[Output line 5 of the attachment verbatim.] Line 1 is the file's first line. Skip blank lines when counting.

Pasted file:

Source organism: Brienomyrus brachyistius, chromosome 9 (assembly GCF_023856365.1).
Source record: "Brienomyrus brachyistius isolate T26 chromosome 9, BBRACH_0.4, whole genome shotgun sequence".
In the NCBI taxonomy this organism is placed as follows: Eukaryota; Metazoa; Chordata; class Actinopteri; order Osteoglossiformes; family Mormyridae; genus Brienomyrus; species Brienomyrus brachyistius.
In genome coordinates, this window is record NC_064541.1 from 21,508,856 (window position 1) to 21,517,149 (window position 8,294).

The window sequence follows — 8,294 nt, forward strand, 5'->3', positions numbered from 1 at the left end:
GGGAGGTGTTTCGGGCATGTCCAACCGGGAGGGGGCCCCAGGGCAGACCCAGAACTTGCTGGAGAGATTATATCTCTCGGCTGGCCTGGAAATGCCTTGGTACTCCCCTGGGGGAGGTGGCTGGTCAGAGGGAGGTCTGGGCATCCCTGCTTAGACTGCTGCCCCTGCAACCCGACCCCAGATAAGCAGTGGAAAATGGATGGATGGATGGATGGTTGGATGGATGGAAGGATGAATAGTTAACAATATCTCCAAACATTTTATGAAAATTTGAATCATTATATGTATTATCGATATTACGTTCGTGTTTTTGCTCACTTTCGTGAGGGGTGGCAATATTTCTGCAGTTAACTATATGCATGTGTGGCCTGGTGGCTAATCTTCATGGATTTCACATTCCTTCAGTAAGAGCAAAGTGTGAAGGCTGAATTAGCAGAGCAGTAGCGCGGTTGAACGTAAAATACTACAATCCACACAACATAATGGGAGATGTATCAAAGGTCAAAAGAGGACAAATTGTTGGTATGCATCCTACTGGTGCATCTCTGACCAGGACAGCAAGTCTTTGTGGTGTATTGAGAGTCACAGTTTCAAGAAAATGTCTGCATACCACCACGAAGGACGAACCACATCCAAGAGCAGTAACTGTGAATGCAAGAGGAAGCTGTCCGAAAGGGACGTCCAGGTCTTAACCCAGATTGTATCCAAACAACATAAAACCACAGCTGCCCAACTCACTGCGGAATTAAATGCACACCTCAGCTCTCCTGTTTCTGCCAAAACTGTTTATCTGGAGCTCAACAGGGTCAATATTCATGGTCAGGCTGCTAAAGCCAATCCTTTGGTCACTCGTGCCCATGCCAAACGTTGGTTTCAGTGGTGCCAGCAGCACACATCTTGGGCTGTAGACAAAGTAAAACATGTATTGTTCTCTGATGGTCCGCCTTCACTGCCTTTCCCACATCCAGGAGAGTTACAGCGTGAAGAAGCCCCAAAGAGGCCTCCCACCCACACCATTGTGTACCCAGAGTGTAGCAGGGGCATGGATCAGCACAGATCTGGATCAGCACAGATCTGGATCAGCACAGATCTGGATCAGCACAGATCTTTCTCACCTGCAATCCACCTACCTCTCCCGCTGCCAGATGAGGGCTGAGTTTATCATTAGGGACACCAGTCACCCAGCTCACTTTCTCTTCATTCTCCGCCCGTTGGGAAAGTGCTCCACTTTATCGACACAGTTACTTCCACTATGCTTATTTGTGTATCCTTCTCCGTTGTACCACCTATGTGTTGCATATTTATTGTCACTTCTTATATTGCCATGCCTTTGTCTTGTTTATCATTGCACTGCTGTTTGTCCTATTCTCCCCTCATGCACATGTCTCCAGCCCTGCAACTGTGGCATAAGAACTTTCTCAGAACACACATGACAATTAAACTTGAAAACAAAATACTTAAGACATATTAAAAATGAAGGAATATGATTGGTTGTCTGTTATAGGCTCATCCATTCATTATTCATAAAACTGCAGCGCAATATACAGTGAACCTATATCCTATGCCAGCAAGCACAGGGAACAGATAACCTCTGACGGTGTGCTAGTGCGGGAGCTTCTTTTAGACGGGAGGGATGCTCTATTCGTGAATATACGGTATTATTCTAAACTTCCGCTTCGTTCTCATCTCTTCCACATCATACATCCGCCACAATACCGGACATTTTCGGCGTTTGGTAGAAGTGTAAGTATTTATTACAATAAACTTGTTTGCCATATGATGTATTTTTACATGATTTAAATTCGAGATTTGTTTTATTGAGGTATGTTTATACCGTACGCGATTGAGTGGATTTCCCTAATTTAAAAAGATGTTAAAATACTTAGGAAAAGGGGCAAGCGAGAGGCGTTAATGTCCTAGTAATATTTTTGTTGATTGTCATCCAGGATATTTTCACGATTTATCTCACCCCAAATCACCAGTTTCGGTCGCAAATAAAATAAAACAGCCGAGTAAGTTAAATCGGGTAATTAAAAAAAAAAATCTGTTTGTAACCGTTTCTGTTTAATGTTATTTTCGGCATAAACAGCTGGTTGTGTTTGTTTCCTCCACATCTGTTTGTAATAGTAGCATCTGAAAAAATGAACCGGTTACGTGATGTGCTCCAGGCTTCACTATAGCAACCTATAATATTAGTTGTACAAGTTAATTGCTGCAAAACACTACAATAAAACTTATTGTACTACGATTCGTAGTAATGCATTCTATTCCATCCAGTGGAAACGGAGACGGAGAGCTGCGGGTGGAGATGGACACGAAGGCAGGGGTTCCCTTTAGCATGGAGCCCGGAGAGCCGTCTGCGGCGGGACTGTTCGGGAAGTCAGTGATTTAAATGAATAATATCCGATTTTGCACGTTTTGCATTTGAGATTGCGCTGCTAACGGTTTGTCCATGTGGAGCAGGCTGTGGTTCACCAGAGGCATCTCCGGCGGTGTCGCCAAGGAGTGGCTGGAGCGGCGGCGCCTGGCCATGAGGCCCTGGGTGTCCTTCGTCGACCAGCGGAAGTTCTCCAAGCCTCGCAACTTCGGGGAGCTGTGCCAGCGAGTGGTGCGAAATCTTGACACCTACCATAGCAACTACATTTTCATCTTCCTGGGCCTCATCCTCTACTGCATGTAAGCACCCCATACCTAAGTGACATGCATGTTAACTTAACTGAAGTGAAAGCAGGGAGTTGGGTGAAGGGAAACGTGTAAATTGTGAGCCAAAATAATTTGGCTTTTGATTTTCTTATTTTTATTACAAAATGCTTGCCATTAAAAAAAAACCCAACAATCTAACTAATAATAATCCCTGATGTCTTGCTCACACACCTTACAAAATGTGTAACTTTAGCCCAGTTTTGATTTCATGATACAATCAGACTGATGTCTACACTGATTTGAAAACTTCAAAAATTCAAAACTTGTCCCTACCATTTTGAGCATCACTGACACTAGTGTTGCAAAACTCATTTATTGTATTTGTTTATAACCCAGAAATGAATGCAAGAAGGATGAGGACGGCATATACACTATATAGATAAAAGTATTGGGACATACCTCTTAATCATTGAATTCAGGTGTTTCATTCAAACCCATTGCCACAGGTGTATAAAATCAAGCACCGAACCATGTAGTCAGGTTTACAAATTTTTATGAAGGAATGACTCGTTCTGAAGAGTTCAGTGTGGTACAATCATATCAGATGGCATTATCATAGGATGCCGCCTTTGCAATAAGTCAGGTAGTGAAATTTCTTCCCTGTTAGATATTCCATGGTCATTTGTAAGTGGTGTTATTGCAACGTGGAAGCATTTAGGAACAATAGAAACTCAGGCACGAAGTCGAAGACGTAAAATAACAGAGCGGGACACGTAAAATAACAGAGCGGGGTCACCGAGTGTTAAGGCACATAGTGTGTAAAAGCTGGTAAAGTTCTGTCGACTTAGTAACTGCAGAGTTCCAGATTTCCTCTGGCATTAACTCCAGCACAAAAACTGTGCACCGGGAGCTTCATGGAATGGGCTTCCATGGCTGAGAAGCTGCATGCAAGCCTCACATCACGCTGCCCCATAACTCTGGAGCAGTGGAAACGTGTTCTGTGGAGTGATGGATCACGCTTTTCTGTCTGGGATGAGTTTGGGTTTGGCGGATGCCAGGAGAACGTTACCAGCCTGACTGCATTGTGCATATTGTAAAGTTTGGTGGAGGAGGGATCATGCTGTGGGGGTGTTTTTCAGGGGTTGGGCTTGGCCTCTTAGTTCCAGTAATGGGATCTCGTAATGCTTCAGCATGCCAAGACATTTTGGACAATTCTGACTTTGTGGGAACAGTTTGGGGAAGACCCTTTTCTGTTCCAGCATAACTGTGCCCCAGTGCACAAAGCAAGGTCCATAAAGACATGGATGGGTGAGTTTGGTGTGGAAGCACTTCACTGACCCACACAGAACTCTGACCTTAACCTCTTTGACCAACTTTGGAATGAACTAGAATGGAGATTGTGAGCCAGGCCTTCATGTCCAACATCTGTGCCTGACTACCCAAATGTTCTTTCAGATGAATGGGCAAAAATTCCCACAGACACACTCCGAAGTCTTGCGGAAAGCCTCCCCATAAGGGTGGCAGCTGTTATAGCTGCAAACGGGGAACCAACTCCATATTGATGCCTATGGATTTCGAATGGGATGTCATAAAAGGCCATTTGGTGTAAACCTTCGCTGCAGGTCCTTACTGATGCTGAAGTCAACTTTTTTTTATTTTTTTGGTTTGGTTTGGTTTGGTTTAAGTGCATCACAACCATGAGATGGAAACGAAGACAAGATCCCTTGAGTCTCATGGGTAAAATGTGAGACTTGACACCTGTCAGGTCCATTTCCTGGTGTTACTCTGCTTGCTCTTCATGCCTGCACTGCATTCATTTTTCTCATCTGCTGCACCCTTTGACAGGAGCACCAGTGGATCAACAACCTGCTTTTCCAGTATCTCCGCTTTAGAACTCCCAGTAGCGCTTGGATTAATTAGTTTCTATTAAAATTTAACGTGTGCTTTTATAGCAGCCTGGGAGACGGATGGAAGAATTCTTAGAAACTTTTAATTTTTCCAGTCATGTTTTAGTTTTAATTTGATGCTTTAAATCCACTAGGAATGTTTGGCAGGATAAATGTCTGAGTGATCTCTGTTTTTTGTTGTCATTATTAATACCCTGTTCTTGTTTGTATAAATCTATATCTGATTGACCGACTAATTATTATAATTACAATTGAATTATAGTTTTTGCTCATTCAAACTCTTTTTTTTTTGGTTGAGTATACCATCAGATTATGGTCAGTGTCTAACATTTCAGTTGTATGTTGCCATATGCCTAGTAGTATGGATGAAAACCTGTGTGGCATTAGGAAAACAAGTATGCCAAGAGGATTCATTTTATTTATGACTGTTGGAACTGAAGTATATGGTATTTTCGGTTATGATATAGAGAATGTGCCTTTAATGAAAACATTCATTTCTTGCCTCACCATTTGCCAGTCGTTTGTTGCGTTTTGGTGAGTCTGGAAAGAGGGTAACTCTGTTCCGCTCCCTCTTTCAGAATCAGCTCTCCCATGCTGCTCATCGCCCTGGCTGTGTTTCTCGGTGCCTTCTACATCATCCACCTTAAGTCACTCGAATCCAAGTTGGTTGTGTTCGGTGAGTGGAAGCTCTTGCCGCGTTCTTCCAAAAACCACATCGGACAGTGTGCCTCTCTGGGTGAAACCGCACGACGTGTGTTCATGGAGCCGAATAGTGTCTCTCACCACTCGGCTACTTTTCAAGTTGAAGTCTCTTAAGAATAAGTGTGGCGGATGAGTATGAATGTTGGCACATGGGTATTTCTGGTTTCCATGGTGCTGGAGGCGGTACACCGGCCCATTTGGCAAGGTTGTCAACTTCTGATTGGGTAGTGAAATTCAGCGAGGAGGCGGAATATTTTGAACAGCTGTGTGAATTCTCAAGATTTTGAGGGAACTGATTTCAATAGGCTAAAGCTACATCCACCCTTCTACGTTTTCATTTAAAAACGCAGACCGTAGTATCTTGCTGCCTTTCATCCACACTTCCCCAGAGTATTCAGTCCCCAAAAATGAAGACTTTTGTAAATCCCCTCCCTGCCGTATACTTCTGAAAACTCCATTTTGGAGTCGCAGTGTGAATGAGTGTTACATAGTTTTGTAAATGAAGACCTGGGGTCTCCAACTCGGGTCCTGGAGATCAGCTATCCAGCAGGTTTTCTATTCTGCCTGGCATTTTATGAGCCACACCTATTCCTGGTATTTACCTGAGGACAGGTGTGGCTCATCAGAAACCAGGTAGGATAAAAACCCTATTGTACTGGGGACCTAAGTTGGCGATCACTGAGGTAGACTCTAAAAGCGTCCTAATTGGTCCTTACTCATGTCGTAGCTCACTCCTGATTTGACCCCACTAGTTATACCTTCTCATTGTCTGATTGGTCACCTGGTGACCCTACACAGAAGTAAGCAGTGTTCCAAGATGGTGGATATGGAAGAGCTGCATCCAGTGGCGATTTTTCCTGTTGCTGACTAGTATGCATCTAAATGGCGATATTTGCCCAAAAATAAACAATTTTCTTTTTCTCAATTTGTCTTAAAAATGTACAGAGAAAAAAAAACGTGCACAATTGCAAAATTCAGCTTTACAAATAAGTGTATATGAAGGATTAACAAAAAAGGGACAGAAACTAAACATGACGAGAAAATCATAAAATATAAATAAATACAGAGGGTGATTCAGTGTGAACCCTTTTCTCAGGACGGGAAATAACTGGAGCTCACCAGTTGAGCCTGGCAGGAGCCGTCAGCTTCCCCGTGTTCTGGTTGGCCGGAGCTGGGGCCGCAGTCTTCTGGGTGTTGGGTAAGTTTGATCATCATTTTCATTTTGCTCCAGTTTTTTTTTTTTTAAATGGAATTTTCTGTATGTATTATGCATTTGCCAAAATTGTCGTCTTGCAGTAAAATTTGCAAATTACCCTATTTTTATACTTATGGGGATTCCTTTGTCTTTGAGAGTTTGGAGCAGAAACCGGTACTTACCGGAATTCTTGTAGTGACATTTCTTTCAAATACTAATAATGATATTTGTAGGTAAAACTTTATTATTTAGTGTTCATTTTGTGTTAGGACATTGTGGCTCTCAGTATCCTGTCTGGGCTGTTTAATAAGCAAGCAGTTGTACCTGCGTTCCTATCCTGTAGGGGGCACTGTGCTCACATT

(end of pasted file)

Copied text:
The window sequence follows — 8,294 nt, forward strand, 5'->3', positions numbered from 1 at the left end: